You may be familiar with the more seasoned faculty of the group: Dr. Matt Allender (IL DVM ’04, MS ’06, PhD ’12), who also directs the Wildlife Epidemiology Lab and has helped identify, monitor, and treat snake fungal disease and other high-profile wildlife outbreaks; Dr. Ken Welle (IL DVM ’88), an avian expert who has inspired countless Illinois students to pursue an exotics practice; and Dr. Julia Whittington (IL DVM ’97), currently director of the Veterinary Teaching Hospital, who over the past decade shaped the college’s Wildlife Medical Clinic—now in its 41st year—into an outstanding educational and service program.

I’d like to shine a spotlight on the three newer members of this service.

Dr. Krista Keller last year received the Rising Star Award from her veterinary alma mater, Ross University. We agree that she’s a star. Dr. Keller joined us from private practice, and she has eagerly embraced the teaching and research components of a faculty role.

You can sign up for a day-long session with Dr. Keller on September 18 at Fall Conference. The pre-conference workshop “Exotic Animal 911 for the General Practitioner: Rabbits” will cover anesthesia, dentistry, and ER triage in the morning, with optional wet labs on rabbit spay-neuter surgery and dentistry in the afternoon.

Dr. Sarah Reich (IL DVM ’15) returned to the college in 2017 and who now serves as medical director of the Wildlife Medical Clinic in addition to her hospital service. Last year Dr. Reich led the move from the wildlife clinic’s space in the basement of our hospital to its first home designed and built specifically for it. This summer, thanks to a generous donor in the community, the Wildlife Medical Clinic will also gain a permanent structure for housing its resident ambassador animals and facilitating public education events.

[Gabriela Escalante examines an American black bear]

Gabriela Escalante, Class of 2019, was one of the students who participated in the professional development course at Wildlife Prairie Park.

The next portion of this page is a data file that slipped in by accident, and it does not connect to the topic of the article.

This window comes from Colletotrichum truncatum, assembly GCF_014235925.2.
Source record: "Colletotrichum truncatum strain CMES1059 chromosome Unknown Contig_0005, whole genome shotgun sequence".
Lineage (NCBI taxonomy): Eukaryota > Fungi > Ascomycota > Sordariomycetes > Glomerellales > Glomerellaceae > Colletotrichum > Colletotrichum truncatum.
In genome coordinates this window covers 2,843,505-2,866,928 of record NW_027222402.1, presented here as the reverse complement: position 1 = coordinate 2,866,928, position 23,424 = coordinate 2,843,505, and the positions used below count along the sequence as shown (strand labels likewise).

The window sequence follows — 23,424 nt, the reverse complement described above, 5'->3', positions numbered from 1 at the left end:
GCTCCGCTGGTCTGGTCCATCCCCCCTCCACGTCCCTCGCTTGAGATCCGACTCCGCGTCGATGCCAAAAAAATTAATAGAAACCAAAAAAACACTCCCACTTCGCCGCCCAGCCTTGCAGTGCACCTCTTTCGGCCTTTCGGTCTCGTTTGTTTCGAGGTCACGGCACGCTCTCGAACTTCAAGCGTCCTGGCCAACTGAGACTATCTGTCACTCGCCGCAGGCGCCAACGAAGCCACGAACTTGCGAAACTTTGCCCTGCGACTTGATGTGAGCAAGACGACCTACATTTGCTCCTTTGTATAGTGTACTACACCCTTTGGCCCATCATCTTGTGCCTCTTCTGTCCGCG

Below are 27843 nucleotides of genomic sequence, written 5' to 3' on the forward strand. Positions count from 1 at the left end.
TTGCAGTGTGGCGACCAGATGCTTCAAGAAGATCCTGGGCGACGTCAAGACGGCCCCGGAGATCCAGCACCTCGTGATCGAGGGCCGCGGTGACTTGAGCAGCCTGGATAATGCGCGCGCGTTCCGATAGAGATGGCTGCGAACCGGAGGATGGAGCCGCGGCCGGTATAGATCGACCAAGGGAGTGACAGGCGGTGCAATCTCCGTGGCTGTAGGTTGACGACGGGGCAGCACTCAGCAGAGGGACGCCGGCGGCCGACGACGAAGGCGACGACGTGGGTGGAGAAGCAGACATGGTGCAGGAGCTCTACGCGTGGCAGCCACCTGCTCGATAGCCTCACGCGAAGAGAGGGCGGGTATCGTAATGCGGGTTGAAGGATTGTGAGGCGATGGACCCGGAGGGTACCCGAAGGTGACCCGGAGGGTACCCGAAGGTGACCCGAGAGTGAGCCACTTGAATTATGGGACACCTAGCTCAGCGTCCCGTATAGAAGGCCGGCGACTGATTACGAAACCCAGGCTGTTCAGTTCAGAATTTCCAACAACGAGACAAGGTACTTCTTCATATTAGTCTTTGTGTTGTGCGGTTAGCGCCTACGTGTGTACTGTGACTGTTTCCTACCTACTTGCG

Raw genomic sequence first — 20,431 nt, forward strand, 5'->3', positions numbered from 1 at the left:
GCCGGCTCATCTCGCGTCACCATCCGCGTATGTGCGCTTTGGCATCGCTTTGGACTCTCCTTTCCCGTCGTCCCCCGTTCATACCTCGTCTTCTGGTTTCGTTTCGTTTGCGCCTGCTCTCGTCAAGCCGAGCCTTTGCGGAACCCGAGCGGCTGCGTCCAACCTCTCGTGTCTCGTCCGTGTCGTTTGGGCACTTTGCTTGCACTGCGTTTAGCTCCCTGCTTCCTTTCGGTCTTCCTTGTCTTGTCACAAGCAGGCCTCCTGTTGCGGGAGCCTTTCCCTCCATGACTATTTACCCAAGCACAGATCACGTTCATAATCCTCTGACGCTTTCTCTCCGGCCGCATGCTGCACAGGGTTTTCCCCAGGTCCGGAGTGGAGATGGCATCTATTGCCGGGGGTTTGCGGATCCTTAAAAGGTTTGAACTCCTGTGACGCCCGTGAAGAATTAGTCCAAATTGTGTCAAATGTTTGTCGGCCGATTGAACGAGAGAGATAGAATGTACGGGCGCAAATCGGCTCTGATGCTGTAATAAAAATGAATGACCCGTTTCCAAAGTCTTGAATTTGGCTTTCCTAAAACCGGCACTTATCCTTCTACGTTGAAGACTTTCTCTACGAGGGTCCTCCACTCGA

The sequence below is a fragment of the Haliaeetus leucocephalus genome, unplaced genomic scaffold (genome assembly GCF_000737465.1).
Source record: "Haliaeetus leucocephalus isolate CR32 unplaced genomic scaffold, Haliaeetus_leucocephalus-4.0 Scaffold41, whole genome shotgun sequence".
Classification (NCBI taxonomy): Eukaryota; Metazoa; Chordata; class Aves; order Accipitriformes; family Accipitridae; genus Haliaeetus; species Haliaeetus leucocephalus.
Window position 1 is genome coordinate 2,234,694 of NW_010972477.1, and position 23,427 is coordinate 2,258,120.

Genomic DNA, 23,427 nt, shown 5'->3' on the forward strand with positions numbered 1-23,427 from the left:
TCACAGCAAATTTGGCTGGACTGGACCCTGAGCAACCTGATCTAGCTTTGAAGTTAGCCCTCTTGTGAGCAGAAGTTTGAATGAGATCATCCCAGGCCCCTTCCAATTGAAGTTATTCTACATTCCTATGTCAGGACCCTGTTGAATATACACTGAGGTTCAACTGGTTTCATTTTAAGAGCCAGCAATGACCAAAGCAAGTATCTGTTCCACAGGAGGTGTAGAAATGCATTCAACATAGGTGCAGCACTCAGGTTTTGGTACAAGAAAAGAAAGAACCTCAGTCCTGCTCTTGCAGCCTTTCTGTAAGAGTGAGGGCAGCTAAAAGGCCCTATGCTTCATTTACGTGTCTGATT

Dr. Samantha Sander (IL DVM ’10) is a boarded zoo medicine specialist. She joined the faculty last fall. She too divides her time between the Wildlife Medical Clinic, where she leads public outreach efforts, and clinical service. Dr. Sander also took the lead on the professional development course, held in April for graduating seniors, at Wildlife Prairie Park near Peoria. Two weeks were devoted to wellness exams for the native species at the park, with hands-on opportunities for students.

Together Drs. Reich and Sander are continuing the tradition of excellent training and leadership in wildlife medicine for students through the Wildlife Medical Clinic and other opportunities. In 2018, the student-run clinic cared from more than 2,000 ill or injured wild animals (including 11 bald eagles and 1 American white pelican) brought in from more than 45 counties in Illinois!

This spring they offered a weekend of hands-on learning for veterinary students from other colleges through the Wild-Life-Line course.

You can benefit from their efforts by hiring Illinois graduates who have an excellent grounding in wildlife and exotic medicine.

And the whole world benefits from the work that Illinois faculty and alumni do collectively to advance the health of individual animals and species and to expand the knowledge base in this field.